I tight-rope-walked across the Burma bridge

I tight-rope-walked across the Burma bridge

This hill city has a handful of business hotels and resorts, but not much for the budget traveler. In Lavasa, be prepared to loosen your purse strings! There are some cafes that dot the waterfront. If you love people-watching, you can sit and sip a different coffee under a different awning every time you pass a café by. For visitors who like to “feel” a place as opposed to tick things off a checklist, I recommend alfresco dining. No music is more melodious than the whistle of the wind, and no décor as enchanting as the mood of the sky.

The soothing sounds of water against rocks

The soothing sounds of water against rocks

Back at Mercure, we realized we still had some light before dusk would swallow the place. So, we decided to walk on the other part of Lavasa. Right outside our hotel, we heard a stream gurgling loudly with no other sound adulterating it. We walked past rows of single storey and double story houses which had no occupants but a guard to keep an eye on them. I guessed that many real estate investors have second homes here, but choose to stay in bigger cities. I cannot fathom why one would prefer noisier cities to the tranquil tunes of nature. In some time, the sky darkened with clouds and we strolled back to our hotel. I was a little upset that water-sports was closed in the rains. I just could not get the image of that expanse of hypnotizing blue out of my head.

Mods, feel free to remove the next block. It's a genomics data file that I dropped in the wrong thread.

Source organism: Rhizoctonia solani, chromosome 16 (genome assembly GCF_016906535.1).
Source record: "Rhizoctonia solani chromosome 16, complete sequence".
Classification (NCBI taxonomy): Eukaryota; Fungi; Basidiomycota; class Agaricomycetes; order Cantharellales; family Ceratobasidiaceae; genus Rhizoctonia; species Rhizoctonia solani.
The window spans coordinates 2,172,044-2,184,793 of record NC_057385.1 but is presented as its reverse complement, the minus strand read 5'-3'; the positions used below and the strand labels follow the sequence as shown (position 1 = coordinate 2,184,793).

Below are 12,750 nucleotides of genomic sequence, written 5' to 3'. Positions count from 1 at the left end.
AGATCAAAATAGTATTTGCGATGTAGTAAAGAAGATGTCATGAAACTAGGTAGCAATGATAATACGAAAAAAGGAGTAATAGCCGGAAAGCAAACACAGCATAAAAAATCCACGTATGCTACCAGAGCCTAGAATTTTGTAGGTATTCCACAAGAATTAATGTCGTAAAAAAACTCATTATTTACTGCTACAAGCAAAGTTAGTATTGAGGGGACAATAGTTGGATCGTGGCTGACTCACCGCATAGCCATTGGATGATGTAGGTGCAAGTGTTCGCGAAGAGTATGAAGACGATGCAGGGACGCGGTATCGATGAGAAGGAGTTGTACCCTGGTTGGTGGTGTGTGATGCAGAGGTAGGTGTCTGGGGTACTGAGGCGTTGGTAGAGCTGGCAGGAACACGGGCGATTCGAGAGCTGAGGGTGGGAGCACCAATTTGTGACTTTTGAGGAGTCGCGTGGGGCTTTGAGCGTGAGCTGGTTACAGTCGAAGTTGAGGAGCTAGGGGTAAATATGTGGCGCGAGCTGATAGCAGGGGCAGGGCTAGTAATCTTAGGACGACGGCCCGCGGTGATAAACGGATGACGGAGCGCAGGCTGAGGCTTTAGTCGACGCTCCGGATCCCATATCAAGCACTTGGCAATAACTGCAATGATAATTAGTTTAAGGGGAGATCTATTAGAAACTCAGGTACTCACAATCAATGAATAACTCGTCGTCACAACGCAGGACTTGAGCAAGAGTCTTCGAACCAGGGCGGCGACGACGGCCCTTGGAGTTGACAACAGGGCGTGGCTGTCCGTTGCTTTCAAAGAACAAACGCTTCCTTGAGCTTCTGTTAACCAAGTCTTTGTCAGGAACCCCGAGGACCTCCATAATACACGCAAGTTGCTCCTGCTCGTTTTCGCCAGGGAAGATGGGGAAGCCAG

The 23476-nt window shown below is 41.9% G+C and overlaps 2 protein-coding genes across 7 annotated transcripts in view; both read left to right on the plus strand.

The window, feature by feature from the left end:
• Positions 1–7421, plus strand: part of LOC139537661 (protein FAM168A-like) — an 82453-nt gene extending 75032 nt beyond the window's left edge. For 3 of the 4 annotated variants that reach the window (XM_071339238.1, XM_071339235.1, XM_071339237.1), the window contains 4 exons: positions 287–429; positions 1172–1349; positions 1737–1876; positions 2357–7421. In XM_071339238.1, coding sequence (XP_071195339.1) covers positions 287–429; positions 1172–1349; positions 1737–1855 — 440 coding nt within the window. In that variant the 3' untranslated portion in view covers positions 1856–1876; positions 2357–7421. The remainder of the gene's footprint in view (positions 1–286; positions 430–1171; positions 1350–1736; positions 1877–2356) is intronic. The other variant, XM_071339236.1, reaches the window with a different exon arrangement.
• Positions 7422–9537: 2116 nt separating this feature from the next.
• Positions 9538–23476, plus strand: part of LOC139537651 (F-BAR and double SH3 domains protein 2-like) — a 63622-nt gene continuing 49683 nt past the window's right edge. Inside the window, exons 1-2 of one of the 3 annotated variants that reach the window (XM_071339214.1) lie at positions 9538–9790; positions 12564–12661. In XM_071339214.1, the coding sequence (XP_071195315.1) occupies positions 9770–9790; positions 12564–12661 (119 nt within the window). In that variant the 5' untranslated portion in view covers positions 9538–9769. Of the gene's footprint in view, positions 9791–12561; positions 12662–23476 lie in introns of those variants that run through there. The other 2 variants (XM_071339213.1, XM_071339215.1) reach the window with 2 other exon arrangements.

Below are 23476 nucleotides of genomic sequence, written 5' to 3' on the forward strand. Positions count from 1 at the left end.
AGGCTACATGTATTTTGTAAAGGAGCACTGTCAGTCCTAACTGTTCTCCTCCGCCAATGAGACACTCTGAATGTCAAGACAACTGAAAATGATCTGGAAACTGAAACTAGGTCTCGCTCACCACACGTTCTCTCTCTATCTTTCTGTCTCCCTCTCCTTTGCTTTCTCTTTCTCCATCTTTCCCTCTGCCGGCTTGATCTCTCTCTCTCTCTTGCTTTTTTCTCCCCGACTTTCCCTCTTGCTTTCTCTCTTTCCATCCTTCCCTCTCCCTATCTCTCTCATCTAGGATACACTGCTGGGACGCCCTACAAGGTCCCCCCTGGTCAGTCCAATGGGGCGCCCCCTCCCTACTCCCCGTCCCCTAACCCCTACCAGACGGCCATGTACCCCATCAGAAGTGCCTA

The sky darkens

The sky darkens

To get my spirits up, we ordered Italian again. We had ravioli with some wine for dinner and then went out one more time to look at the diamonds that had scattered all over the night sky. The best thing about a weekend getaway to the hills is the crisp air and the clear skies. Stargazing is a luxury one cannot afford in big cities where light pollution is rampant. Over a bottle of Bordeaux and under a sheet of stars, we exchanged stories of our past and toasted to a brighter tomorrow.